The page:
Facial recognition is only the tip of the iceberg. License-plate readers, shopping beacons, and a whole suite of mobile trackers follow individuals both online and offline.

Full article: FaceApp Reveals Huge Holes in Today’s Privacy Laws – The Atlantic

ePrivacy Regulation Slowly Moves Forward

Adoption of the ePrivacy Regulation Introduced in 2017, and originally slated to go into effect with the GDPR (on May 25, 2018), it now appears the ePrivacy Regulation will not be implemented before late 2021.

With the Romanian Presidency’s oversight of the Council of the European Union passing to Finland as of July 1, and in view of forthcoming EU parliamentary elections and procedural considerations, it is possible that the adoption of the ePrivacy Regulation may be delayed even further.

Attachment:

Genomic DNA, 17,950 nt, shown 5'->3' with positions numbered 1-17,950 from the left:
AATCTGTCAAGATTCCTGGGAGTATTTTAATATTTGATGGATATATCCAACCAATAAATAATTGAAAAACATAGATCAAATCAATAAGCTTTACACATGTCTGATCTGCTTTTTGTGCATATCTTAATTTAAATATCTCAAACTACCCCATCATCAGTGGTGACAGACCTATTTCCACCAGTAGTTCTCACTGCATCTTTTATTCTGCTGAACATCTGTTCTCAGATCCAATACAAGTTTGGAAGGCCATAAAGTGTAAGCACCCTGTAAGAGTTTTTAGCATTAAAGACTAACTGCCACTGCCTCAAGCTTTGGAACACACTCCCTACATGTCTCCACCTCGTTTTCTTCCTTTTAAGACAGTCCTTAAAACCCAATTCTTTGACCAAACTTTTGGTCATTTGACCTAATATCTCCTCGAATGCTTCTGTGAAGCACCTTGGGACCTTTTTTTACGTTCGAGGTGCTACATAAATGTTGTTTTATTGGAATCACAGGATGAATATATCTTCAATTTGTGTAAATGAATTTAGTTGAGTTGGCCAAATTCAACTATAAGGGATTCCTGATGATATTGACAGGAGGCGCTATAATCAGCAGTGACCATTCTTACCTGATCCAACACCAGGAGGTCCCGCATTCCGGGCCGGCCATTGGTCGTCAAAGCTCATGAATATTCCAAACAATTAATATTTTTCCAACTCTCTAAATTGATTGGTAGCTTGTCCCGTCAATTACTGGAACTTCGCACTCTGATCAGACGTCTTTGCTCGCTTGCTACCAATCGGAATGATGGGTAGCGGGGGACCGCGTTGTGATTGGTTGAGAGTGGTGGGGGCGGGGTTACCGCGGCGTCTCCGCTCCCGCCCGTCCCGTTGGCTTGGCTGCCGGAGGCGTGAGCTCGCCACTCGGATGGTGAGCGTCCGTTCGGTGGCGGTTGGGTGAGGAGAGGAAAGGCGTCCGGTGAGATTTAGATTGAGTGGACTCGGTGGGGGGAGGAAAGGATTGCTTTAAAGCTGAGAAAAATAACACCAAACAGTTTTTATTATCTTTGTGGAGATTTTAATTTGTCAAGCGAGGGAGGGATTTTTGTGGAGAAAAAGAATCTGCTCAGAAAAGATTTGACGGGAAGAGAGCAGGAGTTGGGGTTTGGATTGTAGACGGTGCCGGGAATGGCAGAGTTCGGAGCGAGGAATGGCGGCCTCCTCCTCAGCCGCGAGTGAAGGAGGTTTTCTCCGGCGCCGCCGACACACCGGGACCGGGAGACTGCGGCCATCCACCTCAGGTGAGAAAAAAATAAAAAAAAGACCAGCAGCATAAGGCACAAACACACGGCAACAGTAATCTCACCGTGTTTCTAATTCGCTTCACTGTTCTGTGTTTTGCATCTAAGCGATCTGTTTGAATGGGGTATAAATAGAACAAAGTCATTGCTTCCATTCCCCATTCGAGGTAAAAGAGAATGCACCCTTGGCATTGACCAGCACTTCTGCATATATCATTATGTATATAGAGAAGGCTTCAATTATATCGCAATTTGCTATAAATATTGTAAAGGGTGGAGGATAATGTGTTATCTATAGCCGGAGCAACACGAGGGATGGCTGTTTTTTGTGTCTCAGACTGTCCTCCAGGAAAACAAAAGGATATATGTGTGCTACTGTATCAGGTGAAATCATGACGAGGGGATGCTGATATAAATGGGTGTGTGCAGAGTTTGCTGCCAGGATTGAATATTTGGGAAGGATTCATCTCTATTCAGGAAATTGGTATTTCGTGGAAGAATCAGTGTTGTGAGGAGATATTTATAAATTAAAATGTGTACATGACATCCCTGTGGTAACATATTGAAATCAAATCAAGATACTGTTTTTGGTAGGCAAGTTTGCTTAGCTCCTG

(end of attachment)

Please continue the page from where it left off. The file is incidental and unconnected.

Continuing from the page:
Full article: EU Updates: ePrivacy Regulation Inches Forward, EDPB Issues Guidance on Interplay Between GDPR and ePrivacy Directive

House Lawmakers Target Autumn for Data Privacy Bill

As talks on a data privacy bill reportedly lose steam in the Senate, two Democratic House aides familiar with ongoing discussions said the House Energy and Commerce Committee is targeting the end of September or early October to introduce its own version of privacy legislation.

Both aides said discussions have started about what a bill could look like, with plans for the consumer protection subcommittee chaired by Rep. Jan Schakowsky (D-Ill.) to head up the effort. The sources said their offices have yet to see a draft of the bill language.

Full article: House Lawmakers Target September, October for Data Privacy Bill, Aides Say